A Tight Fit

August 9 - Imagine you’re driving a ridiculously expensive sports car, and you have to park it in a space so tight there’s only an inch of clearance between you and the cars on either side, which, incidentally, are also ridiculously expensive sports cars. Feel the pressure? The Integration and Testing (I&T) Group at SLAC National Accelerator Laboratory know this pressure well; they’re currently facing a comparable challenge as they work to integrate the 21 science rafts and the four corner rafts into the LSST Camera cryostat grid.

Focus Group Helps EPO Set Direction

July 27, 2018 - The Education and Public Outreach (EPO) team hosted a teacher focus group in Tucson on July 16-18. This was the second in a series of events to collect feedback from educators about the formal education products being developed by the EPO team. Twelve teachers with students in advanced-middle school through college attended the focus group; their comments and survey results will inform the EPO team as they continue to refine the online resources provided for teachers during LSST Operations.

Filter Exchange Progress in Paris

July 16, 2018 - In Paris, France, the Filter-Exchange team is currently performing combined testing of the prototype filter exchange components at the Laboratoire de Physique Nucléaire et de Hautes Energies (LPNHE). The filter exchange is the result of the collaborative work of five French IN2P3/CNRS laboratories.

Opportunity for young researchers to comment on Astro2020 Process

Dear Colleagues:

I would like to call the attention of our more junior colleagues to the opportunity to provide input to the Astro2020 Decadal Survey process, described at the following link:

The deadline for applying for this opportunity is July 16.

As you know, the number one ranking that LSST received in the last decadal survey was crucial to our Project getting approved by both NSF and DOE. Your experience working on LSST will probably be of interest to the Astro2020 committee, and I believe they will be responsive to any comments you may have. I encourage you to apply.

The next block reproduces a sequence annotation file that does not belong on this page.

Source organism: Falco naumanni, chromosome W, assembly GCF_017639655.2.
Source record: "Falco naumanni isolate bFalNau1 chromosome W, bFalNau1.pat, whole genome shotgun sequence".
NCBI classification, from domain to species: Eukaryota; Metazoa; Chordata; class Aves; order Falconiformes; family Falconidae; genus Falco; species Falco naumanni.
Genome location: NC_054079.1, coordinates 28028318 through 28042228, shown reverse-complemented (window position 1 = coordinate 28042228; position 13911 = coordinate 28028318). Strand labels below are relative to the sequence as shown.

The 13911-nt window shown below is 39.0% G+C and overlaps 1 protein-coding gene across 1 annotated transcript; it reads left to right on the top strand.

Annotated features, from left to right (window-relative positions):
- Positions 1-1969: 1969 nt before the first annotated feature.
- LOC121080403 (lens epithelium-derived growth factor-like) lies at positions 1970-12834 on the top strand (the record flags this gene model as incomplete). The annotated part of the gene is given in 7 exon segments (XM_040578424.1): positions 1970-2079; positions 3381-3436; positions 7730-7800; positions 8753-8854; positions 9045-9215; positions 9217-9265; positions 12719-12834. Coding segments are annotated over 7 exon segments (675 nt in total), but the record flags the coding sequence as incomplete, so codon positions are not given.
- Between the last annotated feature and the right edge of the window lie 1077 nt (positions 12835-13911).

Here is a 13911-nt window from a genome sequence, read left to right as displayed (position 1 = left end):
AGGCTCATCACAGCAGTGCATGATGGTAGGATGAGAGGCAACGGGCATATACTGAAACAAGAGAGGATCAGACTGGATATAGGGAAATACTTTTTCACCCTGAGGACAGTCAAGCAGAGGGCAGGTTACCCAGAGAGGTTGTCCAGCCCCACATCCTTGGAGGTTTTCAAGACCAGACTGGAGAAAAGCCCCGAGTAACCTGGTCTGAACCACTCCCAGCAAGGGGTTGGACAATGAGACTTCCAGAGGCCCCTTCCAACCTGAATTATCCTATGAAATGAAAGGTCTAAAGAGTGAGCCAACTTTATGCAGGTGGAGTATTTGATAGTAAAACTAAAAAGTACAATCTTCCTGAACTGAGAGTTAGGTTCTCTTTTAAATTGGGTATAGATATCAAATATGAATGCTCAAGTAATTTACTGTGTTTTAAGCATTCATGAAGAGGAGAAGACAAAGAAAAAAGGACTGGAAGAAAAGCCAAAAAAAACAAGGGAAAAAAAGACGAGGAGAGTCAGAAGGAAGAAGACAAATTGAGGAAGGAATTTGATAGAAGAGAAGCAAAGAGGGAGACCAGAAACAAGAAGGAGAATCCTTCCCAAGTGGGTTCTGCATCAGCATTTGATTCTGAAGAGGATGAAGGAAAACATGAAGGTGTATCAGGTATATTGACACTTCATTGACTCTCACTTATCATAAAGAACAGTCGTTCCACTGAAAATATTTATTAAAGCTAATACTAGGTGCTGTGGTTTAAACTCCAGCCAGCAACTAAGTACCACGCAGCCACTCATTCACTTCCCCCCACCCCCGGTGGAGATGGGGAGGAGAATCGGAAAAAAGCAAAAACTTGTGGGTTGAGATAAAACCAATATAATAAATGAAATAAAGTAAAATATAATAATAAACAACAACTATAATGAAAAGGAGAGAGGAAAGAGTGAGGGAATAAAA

Steve Kahn


July 2, 2018 – LSST@Europe3 drew approximately 150 participants to Lyon, France on June 11-15 for presentations, tours, and informal opportunities for networking between members of the LSST Project and the European science community. Zeljko Ivezic, LSST Project Scientist and co-chair of the meeting’s Scientific Organizing Committee, enthusiastically noted the high level of participation from younger scientists at this meeting, an indication that excitement for LSST is building among those just beginning their science careers.


June 21, 2018 – Last week’s SPIE meeting on Astronomical Telescopes and Instrumentation in Austin, TX, gave LSST team members a chance to share exciting construction progress and learn from colleagues working on other projects and related technologies.  Over the six-day meeting, there were 20 LSST-authored posters, 16 oral presentations plus 2 invited talks, one on LSST Construction Status (V. Krabbendam) and another on the LSST Science Platform (F. Economou).  Deputy Director Beth Willman’s plenary talk on LSST Construction Progress and Scientific Opportunities is available here.  

Cryostat Testing in Tucson